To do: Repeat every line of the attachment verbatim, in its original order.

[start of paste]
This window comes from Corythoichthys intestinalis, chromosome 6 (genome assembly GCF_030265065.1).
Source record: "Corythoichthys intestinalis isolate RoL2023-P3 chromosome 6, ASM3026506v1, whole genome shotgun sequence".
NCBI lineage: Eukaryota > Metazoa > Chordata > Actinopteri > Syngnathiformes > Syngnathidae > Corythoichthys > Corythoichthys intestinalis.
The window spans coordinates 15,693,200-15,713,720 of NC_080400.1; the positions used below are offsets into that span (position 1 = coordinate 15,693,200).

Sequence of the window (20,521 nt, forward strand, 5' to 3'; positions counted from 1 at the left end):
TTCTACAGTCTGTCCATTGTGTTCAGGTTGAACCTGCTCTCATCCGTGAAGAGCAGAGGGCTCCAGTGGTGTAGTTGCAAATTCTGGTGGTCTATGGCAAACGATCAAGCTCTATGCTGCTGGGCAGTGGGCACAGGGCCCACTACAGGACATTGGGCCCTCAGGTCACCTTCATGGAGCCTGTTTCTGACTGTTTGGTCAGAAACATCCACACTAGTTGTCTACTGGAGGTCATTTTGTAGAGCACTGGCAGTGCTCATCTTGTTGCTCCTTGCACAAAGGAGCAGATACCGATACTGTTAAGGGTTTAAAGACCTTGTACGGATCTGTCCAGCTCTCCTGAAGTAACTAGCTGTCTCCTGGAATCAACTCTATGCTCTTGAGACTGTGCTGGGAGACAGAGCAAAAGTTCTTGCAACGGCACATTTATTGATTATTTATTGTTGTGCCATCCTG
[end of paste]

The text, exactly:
This window comes from Corythoichthys intestinalis, chromosome 6 (genome assembly GCF_030265065.1).
Source record: "Corythoichthys intestinalis isolate RoL2023-P3 chromosome 6, ASM3026506v1, whole genome shotgun sequence".
NCBI lineage: Eukaryota > Metazoa > Chordata > Actinopteri > Syngnathiformes > Syngnathidae > Corythoichthys > Corythoichthys intestinalis.
The window spans coordinates 15,693,200-15,713,720 of NC_080400.1; the positions used below are offsets into that span (position 1 = coordinate 15,693,200).

Sequence of the window (20,521 nt, forward strand, 5' to 3'; positions counted from 1 at the left end):
TTCTACAGTCTGTCCATTGTGTTCAGGTTGAACCTGCTCTCATCCGTGAAGAGCAGAGGGCTCCAGTGGTGTAGTTGCAAATTCTGGTGGTCTATGGCAAACGATCAAGCTCTATGCTGCTGGGCAGTGGGCACAGGGCCCACTACAGGACATTGGGCCCTCAGGTCACCTTCATGGAGCCTGTTTCTGACTGTTTGGTCAGAAACATCCACACTAGTTGTCTACTGGAGGTCATTTTGTAGAGCACTGGCAGTGCTCATCTTGTTGCTCCTTGCACAAAGGAGCAGATACCGATACTGTTAAGGGTTTAAAGACCTTGTACGGATCTGTCCAGCTCTCCTGAAGTAACTAGCTGTCTCCTGGAATCAACTCTATGCTCTTGAGACTGTGCTGGGAGACAGAGCAAAAGTTCTTGCAACGGCACATTTATTGATTATTTATTGTTGTGCCATCCTG